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Satanic Fashion Show Inside a Church at London Fashion Week

Satanic Fashion Show Inside a Church at London Fashion Week

September 19, 2017

Turkish designer Dilara Findikoglu’s presented her Spring/Summer 2018 collection at London Fashion Week and it was nothing less than a satanic Black Mass. Indeed, the event took place at the altar of St Andrew Church in London and incorporated heavy occult and satanic symbolism. In short, the event summed up everything the fashion world is truly about.

While Dilara Findikoglu is said to an “up-and-coming rebel of the fashion world”, she’s perfectly in line with the industry’s philosophy. She’s not rebelling at all, she’s doing what exactly the type of stuff “they” want her to do.

For this reason, celebrities such as Rihanna, FKA Twigs, and Grimes were seen wearing Findikoglu’s creations.

Her latest fashion show featured artist Brooke Candy (her videos are full of MK imagery) and drag artist Violet Chachki.

The backdrop is basically a mish-mash of Masonic-inspired imagery. On each side are the Masonic twin pillars. Between the pillars is the letter G inside an inverted pentagram. Underneath it is the all-seeing eye inside a hexagram. There is also the Masonic square and compass in there. To top it off, the runway was a checkerboard pattern. Here’s a classic Masonic painting for comparison.

In this heavily occult context, the models were dressed and arranged with a plethora of symbols. Of course, this had to be combined with the current agenda of androgyny and blurring of the genders.

One model was wearing a bride’s dress, complete with a white veil. On her face is drawn a sigil.
A sigil is an inscribed or painted symbol considered to have magical power. The term has usually referred the pictorial signature of a demon or other entity and is used in ceremonial magic. The particular sigil on the model’s forehead is strongly reminiscent to the Sigil of Lucifer.

Drag artist Violet Chachki wore a very red outfit … and some devil horns. That’s happening inside a church.

Historically, a Black Mass is a ritual characterized by the inversion of the Traditional Latin Mass celebrated by the Roman Catholic Church and the desecration of Christian objects for Satanic purposes. The fact that models walk around a Church wearing devil horns recalls the concept of Black Mass.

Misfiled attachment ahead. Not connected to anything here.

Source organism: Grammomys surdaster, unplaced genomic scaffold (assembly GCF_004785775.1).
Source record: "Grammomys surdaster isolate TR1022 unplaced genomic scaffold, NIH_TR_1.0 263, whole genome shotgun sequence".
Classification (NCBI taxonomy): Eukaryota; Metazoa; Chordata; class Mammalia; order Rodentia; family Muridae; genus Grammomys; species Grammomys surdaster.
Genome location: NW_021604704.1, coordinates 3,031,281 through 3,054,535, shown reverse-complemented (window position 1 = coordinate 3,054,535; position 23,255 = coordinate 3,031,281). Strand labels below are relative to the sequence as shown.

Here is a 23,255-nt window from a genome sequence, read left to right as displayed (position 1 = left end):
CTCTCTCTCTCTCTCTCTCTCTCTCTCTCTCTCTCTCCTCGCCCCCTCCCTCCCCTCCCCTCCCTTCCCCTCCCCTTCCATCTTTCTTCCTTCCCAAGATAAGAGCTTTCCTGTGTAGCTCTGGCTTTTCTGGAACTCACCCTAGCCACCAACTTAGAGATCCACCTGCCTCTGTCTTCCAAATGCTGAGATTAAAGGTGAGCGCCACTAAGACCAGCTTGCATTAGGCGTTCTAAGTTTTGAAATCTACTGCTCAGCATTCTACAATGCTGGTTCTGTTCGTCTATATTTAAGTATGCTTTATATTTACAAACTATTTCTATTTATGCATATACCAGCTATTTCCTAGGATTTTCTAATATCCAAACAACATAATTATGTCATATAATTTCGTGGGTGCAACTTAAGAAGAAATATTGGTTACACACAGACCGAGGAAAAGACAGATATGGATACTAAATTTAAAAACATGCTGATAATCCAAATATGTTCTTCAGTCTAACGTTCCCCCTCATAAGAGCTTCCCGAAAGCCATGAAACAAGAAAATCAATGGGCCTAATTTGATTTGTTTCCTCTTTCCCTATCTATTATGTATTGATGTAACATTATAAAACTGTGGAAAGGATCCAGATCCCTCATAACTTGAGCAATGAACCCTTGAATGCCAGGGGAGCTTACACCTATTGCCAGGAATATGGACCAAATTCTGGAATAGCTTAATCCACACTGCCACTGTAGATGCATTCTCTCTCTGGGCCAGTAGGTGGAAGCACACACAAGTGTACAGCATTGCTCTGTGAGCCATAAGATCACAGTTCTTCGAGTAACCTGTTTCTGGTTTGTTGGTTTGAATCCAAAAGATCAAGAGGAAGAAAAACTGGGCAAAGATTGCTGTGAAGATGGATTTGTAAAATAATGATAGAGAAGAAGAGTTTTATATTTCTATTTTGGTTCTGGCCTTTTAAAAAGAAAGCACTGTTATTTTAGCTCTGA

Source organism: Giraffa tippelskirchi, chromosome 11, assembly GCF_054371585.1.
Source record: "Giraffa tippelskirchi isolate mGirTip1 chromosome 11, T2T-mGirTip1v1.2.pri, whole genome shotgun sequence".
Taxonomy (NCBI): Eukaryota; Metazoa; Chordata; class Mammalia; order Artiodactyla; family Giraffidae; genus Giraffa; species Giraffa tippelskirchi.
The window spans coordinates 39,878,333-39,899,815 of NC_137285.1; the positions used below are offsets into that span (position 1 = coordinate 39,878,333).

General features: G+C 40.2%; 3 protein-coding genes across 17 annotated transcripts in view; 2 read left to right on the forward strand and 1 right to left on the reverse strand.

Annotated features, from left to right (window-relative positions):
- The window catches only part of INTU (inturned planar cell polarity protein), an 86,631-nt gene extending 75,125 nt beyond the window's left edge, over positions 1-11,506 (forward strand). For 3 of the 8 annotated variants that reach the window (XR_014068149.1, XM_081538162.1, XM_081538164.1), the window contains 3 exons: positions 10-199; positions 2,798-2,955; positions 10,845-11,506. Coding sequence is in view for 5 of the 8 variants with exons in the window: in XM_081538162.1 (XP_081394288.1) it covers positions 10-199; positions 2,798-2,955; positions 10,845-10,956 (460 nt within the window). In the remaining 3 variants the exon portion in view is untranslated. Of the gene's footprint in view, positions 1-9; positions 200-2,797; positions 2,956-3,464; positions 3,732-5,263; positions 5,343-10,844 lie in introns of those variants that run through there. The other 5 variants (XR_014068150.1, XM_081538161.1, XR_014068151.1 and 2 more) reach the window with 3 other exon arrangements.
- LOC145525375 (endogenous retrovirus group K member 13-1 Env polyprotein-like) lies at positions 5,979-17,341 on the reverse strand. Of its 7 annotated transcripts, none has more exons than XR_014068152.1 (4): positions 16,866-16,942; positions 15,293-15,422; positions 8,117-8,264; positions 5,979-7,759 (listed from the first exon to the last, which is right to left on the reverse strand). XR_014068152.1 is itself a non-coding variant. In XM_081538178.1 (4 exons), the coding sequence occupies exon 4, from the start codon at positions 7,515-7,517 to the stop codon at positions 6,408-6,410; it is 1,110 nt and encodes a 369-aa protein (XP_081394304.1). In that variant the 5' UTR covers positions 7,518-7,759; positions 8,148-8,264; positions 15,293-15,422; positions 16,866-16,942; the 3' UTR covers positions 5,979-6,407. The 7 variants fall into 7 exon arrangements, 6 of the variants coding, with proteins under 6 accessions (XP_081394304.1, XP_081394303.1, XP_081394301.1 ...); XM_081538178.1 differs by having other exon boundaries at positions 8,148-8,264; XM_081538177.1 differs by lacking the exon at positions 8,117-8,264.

There’s some punk rock influence. But mostly, there’s some one-eye sign influence.

This fashion show is a perfect representation of the mindset of fashion industry today. It is not simply about “clothing” or “fashion”, it is about ritualistic events, an artistic celebration of the satanic mindset of the occult elite.

As they walk around with magical sigils, occult symbols and other ritualistic props all over their bodies, the models are turned into magically charged objects, turning this “fashion show” – which took place inside a Church – into a satanic ritual with high magical potency.

Seriously, what on earth is St Andrew, Holborn playing at? How is this consistent with its mission? Did the resident clergy approve this event? Did the Rt. Rev'd Jonathan Baker, Bishop of Fulham, even know about it? How is it possible that a sacred space can be used for what can only be described as Lucifer lauding? How does hosting a Satanic Fashion Show glorify God? writes Archbishop Cranmer blogger.

"There has been a church on the site of St Andrew Holborn for 1000 years," say the church's website under 'Venue Hire'. And then we read: "The large windows provide a majestic setting for any event."

Does "any event" really stretch to Satan adulation?


Wells Cathedral reassures parishioners over 'Hellboy' filming

By Olivia Rudgard, religious affairs correspondent

It might seem an unlikely film to be welcomed with open arms by the Church; a half-demon summoned from Hell by the Nazis to help win the Second World War.

But staff at Wells Cathedral have headed off any criticism and insisted that, despite appearances, "Hellboy" - which filmed in the medieval building over the weekend - has a strong Christian message.

Following questions by parishioners, cathedral staff issued a statement saying the film symbolises the "eternal battle of good over evil" which encourages "an intelligent faith which does not hide from controversy and one that looks for the good inside people no matter their outward appearance."

Despite his name and blood-red appearance the titular character is actually a force for good, a spokeswoman explained.

His true nature is one of a hero and he becomes a defender against the forces of darkness.

The film, set during the Second World War, concerns the half-demon summoned from Hell, who is then adopted by the allied side.

She said the production company had been allowed to film a "small element" of the upcoming release "Hellboy: Rise of the Blood Queen" in the cathedral.

"We realise that the idea of this filming may cause concern with some people who aren't familiar with the stories and character.

"Hellboy originated, in fact, as a superhero in a series of novels created by Mike Mignola.

"His true nature is one of a hero and he becomes a defender against the forces of darkness," she said.

The filming was surrounded by mystery with many locals speculating that the crew were making Fantastic Beasts and Where to Find Them or the new series of Doctor Who.

But it was revealed as the Hellboy film, a reboot of the franchise originally created by Dark Horse Comics, when passers-by noticed that the names on the trailers corresponded to characters in the film.

It will star David Harbour, who plays police chief Jim Hopper in supernatural TV series Stranger Things, as well as Ian McShane and Milla Jovovich.

The cathedral said it had not had any complaints about the filming but was responding to "questions" from the public.


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